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CONFESSIONS OF A WIFE '
LAWTON'S THIRD LEADING LADY BECOMES ONE OF PAULA'S BEST
" 'Are you really going to leave me,
"Earnest Lawton, with tears in his
eyes and despair in his voice, looked
at me across the table," continued
Paula. "I did not realize at the time,
Margie, that it was his best third-act
stuff. At that time I was not able
to realize that his rendering of the
'because I love you, baby child,' was
pleasing him not because he really
loved me, but because he saw that
he was making a great hit with his
audience, which was poor little I.
" 'I let that hell-cat go,' he con
tinued, 'and have persuaded Ruth
Dayton to come with us. She will
cause no trouble, for she is so glad
to get on Broadway that she will ac
" 'Who is Ruth Dayton?' I asked.
" 'A splendid actress who has
spent most of her life in stock,' he
answered. "This will be her chance,
Paula, as well as yours, but the ter
rible part of it is that her chance has
come to her when she is old, and
yours, dear child, has come to you
when you are young and. can en
" 'If Miss Salvan is leaving your
company, Ernest, there is no reason
why I should leave it I only said
that she and I could not remain in
the same company. I want to stay.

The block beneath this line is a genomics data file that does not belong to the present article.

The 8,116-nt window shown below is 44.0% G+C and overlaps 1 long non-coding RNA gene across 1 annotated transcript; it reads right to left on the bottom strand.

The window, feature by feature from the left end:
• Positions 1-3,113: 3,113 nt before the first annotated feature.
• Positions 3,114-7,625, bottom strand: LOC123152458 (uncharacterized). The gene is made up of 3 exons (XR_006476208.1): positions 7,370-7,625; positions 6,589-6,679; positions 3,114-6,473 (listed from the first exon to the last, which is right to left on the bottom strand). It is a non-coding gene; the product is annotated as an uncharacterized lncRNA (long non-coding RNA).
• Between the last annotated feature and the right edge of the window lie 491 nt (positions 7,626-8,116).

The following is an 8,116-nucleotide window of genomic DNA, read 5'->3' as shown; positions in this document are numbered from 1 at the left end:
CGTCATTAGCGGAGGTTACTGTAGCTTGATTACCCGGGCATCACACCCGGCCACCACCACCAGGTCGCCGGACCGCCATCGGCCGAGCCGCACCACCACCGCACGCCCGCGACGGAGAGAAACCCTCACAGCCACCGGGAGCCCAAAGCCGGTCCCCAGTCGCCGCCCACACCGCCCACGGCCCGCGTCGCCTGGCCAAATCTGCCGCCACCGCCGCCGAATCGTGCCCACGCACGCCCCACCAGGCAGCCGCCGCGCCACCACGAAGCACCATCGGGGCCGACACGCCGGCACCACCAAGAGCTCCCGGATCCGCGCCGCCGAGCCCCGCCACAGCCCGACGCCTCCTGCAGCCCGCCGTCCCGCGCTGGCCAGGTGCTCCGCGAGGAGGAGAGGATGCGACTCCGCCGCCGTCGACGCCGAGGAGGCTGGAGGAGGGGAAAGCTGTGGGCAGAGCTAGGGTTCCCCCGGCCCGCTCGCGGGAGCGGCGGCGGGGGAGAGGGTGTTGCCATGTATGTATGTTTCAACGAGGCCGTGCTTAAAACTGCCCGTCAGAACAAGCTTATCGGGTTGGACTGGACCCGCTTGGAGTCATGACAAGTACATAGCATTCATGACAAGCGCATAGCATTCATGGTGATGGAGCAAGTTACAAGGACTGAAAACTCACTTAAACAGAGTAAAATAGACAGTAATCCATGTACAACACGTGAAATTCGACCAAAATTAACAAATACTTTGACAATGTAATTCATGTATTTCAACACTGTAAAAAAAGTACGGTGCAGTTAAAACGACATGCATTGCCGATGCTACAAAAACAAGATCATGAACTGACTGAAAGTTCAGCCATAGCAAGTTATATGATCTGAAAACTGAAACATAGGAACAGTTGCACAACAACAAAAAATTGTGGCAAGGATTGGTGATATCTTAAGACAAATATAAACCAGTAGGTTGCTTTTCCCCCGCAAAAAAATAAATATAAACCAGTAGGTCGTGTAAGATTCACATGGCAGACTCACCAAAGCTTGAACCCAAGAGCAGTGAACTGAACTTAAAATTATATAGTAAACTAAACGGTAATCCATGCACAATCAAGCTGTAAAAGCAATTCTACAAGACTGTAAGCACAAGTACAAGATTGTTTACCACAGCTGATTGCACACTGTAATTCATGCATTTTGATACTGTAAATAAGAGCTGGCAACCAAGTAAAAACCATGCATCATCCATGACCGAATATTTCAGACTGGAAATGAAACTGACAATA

I love the part and '
" 'You love me a little, baby child
"I felt myself growing red and
" 'Do you know, Paula,' Earnest
Lawton continued, 'you have never
told me you really love me?'
"Woman's natural coquetry came
to my aid and I said: 'What do you
think about it?'
" 'I don't stop to think,' he said
lightly. 'You see, whenever I think
about you at all I think how much
I love you.'
" 'Very foolish was my rejoinder.
" 'But very satisfactory,' was his
"Long, long afterward, Margie, I
learned that the little, foolish, child
ish things of life are what make hap
piness, that those who always look
for some great thing to come into
their lives and make them happy
miss the very essence of happiness
the power to extract joy out of
" 'But,' I found courage to say, 'I
have been told you find your only
happiness in thinking that you are in
love with some one.'
"Ernest was the picture of despair.
'All that has gone before was but
silly infatuation,' he murmured.
'Dearest child, it seems my soul was
only waiting until it found yours.'
"Yes, Margie,-that is what he said,
and to me ! Now I can smile at it as
you do, but then it was the breath of
life to me. All my trust in Earnest
"I went back to rehearsal that
afternoon treading on air, and found
Miss Dayton all that Earnest had de
scribed, and more.
"The friendship that started be
tween her and me stood me in splen
did stead when I needed real friend
ship most and it has never waned
through all the vicissitudes in our
(To Be Continued.)
Mr. and Mrs. Young of Carrollton, '
Ga., have four children who have
only two birthdays; the elder two are
twins and the younger two, though
born four years apart, have ' their
birthday on the same day of the "
year and were born even at the same
Paradise, by Tintoretto, is the
largest painting in the world, 84 feet
wide and 33 y2 feet high. It is now in
the Doge's palace, Venice,